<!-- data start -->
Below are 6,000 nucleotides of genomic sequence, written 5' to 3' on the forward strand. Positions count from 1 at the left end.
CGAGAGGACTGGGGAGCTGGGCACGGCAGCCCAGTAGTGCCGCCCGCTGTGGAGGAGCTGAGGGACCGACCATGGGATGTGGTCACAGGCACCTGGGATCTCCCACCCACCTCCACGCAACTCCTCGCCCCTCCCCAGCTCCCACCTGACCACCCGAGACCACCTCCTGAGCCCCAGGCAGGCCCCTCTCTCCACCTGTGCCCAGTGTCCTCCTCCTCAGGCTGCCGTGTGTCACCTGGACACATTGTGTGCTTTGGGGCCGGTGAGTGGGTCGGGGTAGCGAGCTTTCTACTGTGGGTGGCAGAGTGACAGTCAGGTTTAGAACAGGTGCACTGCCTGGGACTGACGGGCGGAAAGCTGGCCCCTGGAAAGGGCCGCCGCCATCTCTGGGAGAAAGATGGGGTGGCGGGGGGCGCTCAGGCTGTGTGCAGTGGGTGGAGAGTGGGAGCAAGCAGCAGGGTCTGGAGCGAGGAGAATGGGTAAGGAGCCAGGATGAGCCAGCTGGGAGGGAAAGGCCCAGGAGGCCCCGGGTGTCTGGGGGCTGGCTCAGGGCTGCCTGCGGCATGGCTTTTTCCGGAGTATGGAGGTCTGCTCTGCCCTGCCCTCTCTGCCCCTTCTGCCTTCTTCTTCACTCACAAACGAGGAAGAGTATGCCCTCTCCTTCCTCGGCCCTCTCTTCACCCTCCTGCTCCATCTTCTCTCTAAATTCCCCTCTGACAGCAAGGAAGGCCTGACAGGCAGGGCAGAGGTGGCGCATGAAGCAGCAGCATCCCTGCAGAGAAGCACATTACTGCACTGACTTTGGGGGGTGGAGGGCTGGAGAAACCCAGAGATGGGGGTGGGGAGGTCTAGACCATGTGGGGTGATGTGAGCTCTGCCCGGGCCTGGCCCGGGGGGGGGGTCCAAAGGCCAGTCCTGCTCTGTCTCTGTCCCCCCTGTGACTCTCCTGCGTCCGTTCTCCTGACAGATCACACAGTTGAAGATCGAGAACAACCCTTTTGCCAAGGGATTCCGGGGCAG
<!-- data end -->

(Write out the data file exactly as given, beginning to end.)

Below are 6,000 nucleotides of genomic sequence, written 5' to 3' on the forward strand. Positions count from 1 at the left end.
CGAGAGGACTGGGGAGCTGGGCACGGCAGCCCAGTAGTGCCGCCCGCTGTGGAGGAGCTGAGGGACCGACCATGGGATGTGGTCACAGGCACCTGGGATCTCCCACCCACCTCCACGCAACTCCTCGCCCCTCCCCAGCTCCCACCTGACCACCCGAGACCACCTCCTGAGCCCCAGGCAGGCCCCTCTCTCCACCTGTGCCCAGTGTCCTCCTCCTCAGGCTGCCGTGTGTCACCTGGACACATTGTGTGCTTTGGGGCCGGTGAGTGGGTCGGGGTAGCGAGCTTTCTACTGTGGGTGGCAGAGTGACAGTCAGGTTTAGAACAGGTGCACTGCCTGGGACTGACGGGCGGAAAGCTGGCCCCTGGAAAGGGCCGCCGCCATCTCTGGGAGAAAGATGGGGTGGCGGGGGGCGCTCAGGCTGTGTGCAGTGGGTGGAGAGTGGGAGCAAGCAGCAGGGTCTGGAGCGAGGAGAATGGGTAAGGAGCCAGGATGAGCCAGCTGGGAGGGAAAGGCCCAGGAGGCCCCGGGTGTCTGGGGGCTGGCTCAGGGCTGCCTGCGGCATGGCTTTTTCCGGAGTATGGAGGTCTGCTCTGCCCTGCCCTCTCTGCCCCTTCTGCCTTCTTCTTCACTCACAAACGAGGAAGAGTATGCCCTCTCCTTCCTCGGCCCTCTCTTCACCCTCCTGCTCCATCTTCTCTCTAAATTCCCCTCTGACAGCAAGGAAGGCCTGACAGGCAGGGCAGAGGTGGCGCATGAAGCAGCAGCATCCCTGCAGAGAAGCACATTACTGCACTGACTTTGGGGGGTGGAGGGCTGGAGAAACCCAGAGATGGGGGTGGGGAGGTCTAGACCATGTGGGGTGATGTGAGCTCTGCCCGGGCCTGGCCCGGGGGGGGGGTCCAAAGGCCAGTCCTGCTCTGTCTCTGTCCCCCCTGTGACTCTCCTGCGTCCGTTCTCCTGACAGATCACACAGTTGAAGATCGAGAACAACCCTTTTGCCAAGGGATTCCGGGGCAG